BAE has created a super cool thermal camouflage system called ADAPTIV. As the name suggests it’s basically a screen made of hexagonal thermal “pixels” that can rapidly heat and cool themselves. I wonder if something similar could be made using a heating element and a Peltier heat pump. Another interesting thing I noticed is that it looks like the panels are modular. I wonder if they communicate and self assemble into a “screen” or if there is some central control unit. I would think self assembly would make them more resistant to failure and far more versatile.
This project aims to enable de-centralized message delivery by passing messages between devices instead of relying on the Internet or local networks that could be shut down by authorities. It looks like it uses BlueTooth and WiFi for message passing. They are also looking for developers for a dedicated OpenWRT node implementation. I sketched out a very similar idea a while ago but the sketch was as far as I got. It reminds me of FidoNet back in my BBS days. I’ll be downloading their S60 and desktop clients to give them a try.
I’d never heard of P25 until I saw this video. Apparently it is a digital radio protocol widely used by Local, State and Federal government agencies. As one would expect it is prone to numerous attacks including jamming using a $15 IMME toy. Definitely worth watching. Check out their recommendations here. You can also download their research paper [pdf].
It looks like Freescale is getting ready to release a Soft Radio SOC. It’s not Ultra Wide Band but it does provide some pretty awesome functionality in a small (and hopefully inexpensive) package. I would love to see some mesh networking protocols implemented using this chip. I also wonder if this would be a good platform to develop a radio “sniffer”.
A bunch of cool pictures from the Atlantic via Global Guerrillas
I’ve been out of the country otherwise I would have posted sooner. This is really pretty awesome stuff. While these systems are not technically “Open Source” they certainly fit with the spirit of disruptive/free technology being used in warfare. Not only does this underscore the general trends of super-empowerment via technology, it also brings up interesting questions about what Americans would consider Second Amendment rights. Here we have a group of people using these technologies to liberate themselves from an oppressive government. If that isn’t a modern version of the events that caused Jefferson & Co. to include the Second Amendment I don’t know what is. I particularly like the UGV with a machine gun mounted on it. While the U.S. has similar robots (iRobot’s Talon) I don’t think any of them have been used in combat. I would love to find out if it was used. If it was, it might be the first time a UGV has been used in combat. Overall this is really exciting and inspiring stuff.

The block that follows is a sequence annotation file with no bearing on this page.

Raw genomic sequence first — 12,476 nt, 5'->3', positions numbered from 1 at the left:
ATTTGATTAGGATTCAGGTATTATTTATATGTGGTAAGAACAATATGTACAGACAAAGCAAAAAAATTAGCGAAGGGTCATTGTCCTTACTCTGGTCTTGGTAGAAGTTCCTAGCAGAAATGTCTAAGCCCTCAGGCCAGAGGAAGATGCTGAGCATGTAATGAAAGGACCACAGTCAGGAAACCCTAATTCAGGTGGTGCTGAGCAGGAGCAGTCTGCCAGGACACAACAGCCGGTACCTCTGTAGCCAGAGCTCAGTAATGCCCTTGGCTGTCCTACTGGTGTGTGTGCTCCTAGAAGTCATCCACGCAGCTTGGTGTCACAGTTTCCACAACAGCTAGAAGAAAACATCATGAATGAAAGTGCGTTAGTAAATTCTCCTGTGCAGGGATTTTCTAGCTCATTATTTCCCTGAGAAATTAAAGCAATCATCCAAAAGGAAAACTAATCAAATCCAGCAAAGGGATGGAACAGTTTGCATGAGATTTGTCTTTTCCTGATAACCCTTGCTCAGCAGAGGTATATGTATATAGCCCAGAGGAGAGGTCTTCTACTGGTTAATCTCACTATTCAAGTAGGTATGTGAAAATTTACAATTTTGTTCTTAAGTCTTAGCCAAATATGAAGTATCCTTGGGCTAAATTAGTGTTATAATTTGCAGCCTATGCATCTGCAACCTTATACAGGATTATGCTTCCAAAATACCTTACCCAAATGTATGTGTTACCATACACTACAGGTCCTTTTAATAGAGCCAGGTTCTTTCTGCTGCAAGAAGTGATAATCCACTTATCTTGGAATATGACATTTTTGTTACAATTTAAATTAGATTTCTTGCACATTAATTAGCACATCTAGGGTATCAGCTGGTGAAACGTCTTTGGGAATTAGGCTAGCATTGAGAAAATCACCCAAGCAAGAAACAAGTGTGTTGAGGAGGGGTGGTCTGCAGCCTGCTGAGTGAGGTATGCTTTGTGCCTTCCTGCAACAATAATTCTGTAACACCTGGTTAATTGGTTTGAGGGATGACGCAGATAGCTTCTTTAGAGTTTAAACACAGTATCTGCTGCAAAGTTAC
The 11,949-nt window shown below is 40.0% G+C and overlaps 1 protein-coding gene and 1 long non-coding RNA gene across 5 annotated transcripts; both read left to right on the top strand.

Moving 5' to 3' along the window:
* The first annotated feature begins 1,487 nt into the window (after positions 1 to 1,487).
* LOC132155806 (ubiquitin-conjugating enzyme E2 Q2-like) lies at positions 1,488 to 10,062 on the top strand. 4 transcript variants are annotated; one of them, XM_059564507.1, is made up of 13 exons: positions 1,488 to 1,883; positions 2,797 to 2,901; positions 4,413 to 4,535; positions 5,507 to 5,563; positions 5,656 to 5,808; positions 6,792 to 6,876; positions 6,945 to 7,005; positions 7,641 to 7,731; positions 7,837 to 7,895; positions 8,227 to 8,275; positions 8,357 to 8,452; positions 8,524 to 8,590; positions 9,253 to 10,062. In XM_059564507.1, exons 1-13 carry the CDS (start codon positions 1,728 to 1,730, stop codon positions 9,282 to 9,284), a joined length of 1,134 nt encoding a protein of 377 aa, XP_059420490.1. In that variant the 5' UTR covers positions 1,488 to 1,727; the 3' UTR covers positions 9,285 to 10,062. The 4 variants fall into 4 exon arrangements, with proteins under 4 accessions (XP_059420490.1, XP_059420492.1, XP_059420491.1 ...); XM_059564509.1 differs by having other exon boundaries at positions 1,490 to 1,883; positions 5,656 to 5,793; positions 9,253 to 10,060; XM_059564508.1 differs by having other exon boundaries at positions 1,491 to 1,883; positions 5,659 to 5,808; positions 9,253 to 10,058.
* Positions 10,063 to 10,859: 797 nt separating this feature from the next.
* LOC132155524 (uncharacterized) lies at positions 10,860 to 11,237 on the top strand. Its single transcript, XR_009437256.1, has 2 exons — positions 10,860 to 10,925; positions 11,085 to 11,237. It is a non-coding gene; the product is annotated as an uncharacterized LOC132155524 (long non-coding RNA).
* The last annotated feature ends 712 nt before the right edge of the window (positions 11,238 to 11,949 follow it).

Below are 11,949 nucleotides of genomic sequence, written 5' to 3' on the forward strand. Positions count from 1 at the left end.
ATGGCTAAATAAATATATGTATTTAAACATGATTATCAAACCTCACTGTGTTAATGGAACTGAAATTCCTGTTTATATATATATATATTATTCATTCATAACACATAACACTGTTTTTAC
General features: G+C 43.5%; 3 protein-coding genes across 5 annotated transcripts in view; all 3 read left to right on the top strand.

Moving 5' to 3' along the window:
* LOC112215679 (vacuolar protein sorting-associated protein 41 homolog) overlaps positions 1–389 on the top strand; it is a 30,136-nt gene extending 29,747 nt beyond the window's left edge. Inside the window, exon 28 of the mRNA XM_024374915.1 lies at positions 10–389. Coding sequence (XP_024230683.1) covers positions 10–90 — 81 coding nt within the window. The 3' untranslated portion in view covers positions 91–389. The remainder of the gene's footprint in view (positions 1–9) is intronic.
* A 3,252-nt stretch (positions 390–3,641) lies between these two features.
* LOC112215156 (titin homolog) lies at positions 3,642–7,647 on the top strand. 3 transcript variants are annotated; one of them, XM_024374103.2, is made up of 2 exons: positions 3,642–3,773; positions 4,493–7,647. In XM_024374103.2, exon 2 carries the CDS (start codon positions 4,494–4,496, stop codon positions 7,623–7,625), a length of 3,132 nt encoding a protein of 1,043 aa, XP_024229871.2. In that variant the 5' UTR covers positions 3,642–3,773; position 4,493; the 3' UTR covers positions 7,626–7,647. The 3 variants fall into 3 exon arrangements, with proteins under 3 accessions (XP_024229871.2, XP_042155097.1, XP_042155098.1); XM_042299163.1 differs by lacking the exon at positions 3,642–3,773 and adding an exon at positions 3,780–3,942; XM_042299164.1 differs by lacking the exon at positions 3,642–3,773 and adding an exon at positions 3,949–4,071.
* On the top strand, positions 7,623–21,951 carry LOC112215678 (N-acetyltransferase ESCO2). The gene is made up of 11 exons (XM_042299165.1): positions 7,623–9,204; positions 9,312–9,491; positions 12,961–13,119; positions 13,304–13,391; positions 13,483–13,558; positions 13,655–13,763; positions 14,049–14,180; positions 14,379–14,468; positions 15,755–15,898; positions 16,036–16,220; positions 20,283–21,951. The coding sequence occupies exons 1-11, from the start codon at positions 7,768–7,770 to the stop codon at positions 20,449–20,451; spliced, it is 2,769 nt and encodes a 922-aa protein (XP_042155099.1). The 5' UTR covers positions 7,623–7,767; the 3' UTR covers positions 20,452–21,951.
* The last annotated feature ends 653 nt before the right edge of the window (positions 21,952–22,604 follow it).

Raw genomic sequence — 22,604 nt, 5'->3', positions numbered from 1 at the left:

If anyone in Libya comes across this post and knows some of the folks involved I would love to chat with them via email and write a detailed post. I’m particularly interested in the design process and the effectiveness of these platforms (lessons learned, most important design aspects, tools that would have helped the process, etc.).
As I say in the title of the OpenWarfare blog, “It had to happen sooner or later…” Well it’s looking like it’s going to be sooner rather than later. DARPA is opening up a site called UAVForge for “crowdsourcing UAV innovation”. Personally I think this is extremely cool. The only problem is figuring out if I have enough spare time to put together a team. It’s unlikely but you know I’ll be pondering it. It looks like DARPA wants to get ahead of the curve in open sourced weapons innovation which is fantastic and frankly the best way to deal with the potential negative issues surrounding such technologies. Hopefully this trend continues. The worst thing the government could do would be to try to bottle up this stuff. As we all know the genie rarely goes back in the bottle. I’m particularly interested in what sort of development procedures, frameworks and support will be available to teams. Providing a basic set of tools and technologies will greatly accelerate innovation and production. I can’t wait to see what becomes of this initiative.
This is probably the smallest quad I have ever seen. I really like that the frame is routed right out on the PCB. These bad boys could come off the line fully assembled. Right now all the computing is being done on a computer so it’s not really a standalone package. It’s packing computing power to fly itself so hopefully they’ll port the code to the ARM at some point. I’d love to see how it would fare outside in normal wind conditions. My guess is not that well but since quads are kind of a brute force solution to flight it might be easier to compensate in software. Any way you slice it this thing is pretty awesome. My guess is we’ll see toys modeled after it soon. I want one!!!!
Willow Garage has released a pretty awesome real time 3d mapping library. The video above gives a brief overview of what it is capable of. I think the sensor fusion, temporal voxels and support of constructs like “walls” and “objects” are really clever. Be sure to check out their whole site. They have a ton of great OS projects and information about robotics. ROS (Robot Operating System) is one of their well know projects and definitly worth a look of you are looking at starting a robotics project.
Looks like the code for Zdenek Kalal‘s Predator Learning CV algorithm is now available on github. Hooray! Sadly it looks like MATLAB source. It’s a hurdle but we are one step closer to some sweet sweet Python bindings.